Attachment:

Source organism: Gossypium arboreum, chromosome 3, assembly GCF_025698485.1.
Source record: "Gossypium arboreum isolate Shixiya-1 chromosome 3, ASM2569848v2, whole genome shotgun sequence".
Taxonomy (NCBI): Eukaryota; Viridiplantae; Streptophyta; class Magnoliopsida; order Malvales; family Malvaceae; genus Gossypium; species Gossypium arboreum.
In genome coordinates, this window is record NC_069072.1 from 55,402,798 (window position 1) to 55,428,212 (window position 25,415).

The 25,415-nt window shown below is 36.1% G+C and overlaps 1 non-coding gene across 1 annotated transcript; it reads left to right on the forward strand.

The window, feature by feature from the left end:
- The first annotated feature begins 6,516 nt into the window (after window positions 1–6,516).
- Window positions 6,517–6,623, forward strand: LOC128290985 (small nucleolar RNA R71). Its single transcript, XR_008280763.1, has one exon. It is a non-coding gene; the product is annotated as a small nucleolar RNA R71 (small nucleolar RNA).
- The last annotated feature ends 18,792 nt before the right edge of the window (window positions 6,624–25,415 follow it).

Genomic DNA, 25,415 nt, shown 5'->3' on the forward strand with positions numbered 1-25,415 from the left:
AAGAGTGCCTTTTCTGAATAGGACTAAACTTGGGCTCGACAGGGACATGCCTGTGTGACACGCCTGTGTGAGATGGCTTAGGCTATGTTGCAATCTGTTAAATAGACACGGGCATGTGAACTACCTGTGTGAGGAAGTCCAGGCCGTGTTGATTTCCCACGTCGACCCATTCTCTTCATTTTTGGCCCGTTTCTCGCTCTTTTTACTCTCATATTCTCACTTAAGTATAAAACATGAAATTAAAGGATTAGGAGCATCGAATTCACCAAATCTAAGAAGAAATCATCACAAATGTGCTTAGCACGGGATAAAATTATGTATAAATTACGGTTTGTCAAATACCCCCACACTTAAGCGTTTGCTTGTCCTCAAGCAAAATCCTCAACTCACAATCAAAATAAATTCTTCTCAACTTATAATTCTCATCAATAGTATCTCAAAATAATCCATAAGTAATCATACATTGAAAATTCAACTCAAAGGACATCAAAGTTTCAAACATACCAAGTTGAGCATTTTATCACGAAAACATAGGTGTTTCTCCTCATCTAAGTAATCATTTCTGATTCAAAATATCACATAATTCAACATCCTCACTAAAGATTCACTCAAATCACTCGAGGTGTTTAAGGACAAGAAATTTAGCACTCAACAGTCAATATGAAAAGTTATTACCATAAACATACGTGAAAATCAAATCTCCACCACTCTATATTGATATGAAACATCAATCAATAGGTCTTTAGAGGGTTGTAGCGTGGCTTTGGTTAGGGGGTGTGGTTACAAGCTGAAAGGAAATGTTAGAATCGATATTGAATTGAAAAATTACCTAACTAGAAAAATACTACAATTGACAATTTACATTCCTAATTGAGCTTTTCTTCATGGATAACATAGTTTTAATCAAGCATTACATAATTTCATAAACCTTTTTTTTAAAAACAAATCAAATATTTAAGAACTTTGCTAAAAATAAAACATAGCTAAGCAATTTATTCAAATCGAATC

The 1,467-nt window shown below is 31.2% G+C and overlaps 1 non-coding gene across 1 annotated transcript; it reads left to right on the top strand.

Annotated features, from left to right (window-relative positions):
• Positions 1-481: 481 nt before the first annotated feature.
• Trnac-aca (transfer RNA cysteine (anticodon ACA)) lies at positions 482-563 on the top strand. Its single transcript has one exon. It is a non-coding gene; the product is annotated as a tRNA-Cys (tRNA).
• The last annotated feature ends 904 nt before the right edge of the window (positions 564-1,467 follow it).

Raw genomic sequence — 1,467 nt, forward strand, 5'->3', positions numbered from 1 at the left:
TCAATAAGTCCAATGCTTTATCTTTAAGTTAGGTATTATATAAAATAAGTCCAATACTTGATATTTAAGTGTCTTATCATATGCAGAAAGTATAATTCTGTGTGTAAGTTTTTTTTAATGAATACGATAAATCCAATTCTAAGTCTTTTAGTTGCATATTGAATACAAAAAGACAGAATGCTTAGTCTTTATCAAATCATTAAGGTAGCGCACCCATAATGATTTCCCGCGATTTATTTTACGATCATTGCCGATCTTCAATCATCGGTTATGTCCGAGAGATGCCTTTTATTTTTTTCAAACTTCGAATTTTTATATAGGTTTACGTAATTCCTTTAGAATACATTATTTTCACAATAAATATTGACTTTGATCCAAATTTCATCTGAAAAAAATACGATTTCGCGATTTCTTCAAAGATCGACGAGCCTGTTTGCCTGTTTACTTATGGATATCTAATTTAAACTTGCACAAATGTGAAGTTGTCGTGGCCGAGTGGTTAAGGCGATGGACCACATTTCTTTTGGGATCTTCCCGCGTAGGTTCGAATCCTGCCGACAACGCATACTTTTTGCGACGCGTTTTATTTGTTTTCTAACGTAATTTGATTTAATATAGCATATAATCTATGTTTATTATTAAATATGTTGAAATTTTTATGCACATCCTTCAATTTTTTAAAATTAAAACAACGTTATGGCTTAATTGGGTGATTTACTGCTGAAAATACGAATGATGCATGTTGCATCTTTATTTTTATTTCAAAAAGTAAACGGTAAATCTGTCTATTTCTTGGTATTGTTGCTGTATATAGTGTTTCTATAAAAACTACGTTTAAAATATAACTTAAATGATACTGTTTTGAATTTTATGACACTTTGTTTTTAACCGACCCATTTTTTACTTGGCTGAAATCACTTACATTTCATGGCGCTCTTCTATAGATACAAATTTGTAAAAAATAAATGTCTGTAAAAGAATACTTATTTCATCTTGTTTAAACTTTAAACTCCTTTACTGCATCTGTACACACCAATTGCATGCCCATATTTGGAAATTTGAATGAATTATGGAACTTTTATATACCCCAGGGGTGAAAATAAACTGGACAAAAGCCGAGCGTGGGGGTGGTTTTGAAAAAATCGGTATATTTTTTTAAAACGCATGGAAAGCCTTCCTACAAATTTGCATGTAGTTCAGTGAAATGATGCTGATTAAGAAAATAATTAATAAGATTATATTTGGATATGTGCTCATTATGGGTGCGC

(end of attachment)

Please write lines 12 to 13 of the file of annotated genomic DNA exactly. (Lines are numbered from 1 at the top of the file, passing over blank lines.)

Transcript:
The 1,467-nt window shown below is 31.2% G+C and overlaps 1 non-coding gene across 1 annotated transcript; it reads left to right on the top strand.

Annotated features, from left to right (window-relative positions):